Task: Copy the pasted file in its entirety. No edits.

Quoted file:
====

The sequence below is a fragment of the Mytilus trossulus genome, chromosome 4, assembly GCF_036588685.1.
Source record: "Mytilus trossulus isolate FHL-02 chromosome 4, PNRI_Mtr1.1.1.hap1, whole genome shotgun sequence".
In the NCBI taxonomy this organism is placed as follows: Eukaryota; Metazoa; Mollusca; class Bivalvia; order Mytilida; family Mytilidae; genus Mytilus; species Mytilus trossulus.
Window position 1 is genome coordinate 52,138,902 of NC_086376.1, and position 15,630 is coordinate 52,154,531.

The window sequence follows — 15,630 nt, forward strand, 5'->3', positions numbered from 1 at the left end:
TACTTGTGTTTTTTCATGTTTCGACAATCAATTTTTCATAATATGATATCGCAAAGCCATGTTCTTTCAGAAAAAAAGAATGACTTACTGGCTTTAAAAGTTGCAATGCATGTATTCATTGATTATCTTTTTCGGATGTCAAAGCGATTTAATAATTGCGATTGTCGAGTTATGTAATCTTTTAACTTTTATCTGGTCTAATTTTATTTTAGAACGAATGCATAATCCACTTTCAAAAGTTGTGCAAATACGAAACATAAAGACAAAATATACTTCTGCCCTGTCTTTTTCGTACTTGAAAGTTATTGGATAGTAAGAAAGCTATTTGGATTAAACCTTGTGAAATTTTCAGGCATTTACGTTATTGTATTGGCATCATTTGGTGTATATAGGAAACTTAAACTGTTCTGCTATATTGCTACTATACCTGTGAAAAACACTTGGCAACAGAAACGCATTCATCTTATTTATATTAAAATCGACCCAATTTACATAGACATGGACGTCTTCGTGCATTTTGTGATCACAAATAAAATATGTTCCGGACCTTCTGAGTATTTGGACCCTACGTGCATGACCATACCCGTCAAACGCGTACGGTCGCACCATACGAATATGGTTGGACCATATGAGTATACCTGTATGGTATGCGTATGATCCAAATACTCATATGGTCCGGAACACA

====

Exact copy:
The sequence below is a fragment of the Mytilus trossulus genome, chromosome 4, assembly GCF_036588685.1.
Source record: "Mytilus trossulus isolate FHL-02 chromosome 4, PNRI_Mtr1.1.1.hap1, whole genome shotgun sequence".
In the NCBI taxonomy this organism is placed as follows: Eukaryota; Metazoa; Mollusca; class Bivalvia; order Mytilida; family Mytilidae; genus Mytilus; species Mytilus trossulus.
Window position 1 is genome coordinate 52,138,902 of NC_086376.1, and position 15,630 is coordinate 52,154,531.

The window sequence follows — 15,630 nt, forward strand, 5'->3', positions numbered from 1 at the left end:
TACTTGTGTTTTTTCATGTTTCGACAATCAATTTTTCATAATATGATATCGCAAAGCCATGTTCTTTCAGAAAAAAAGAATGACTTACTGGCTTTAAAAGTTGCAATGCATGTATTCATTGATTATCTTTTTCGGATGTCAAAGCGATTTAATAATTGCGATTGTCGAGTTATGTAATCTTTTAACTTTTATCTGGTCTAATTTTATTTTAGAACGAATGCATAATCCACTTTCAAAAGTTGTGCAAATACGAAACATAAAGACAAAATATACTTCTGCCCTGTCTTTTTCGTACTTGAAAGTTATTGGATAGTAAGAAAGCTATTTGGATTAAACCTTGTGAAATTTTCAGGCATTTACGTTATTGTATTGGCATCATTTGGTGTATATAGGAAACTTAAACTGTTCTGCTATATTGCTACTATACCTGTGAAAAACACTTGGCAACAGAAACGCATTCATCTTATTTATATTAAAATCGACCCAATTTACATAGACATGGACGTCTTCGTGCATTTTGTGATCACAAATAAAATATGTTCCGGACCTTCTGAGTATTTGGACCCTACGTGCATGACCATACCCGTCAAACGCGTACGGTCGCACCATACGAATATGGTTGGACCATATGAGTATACCTGTATGGTATGCGTATGATCCAAATACTCATATGGTCCGGAACACA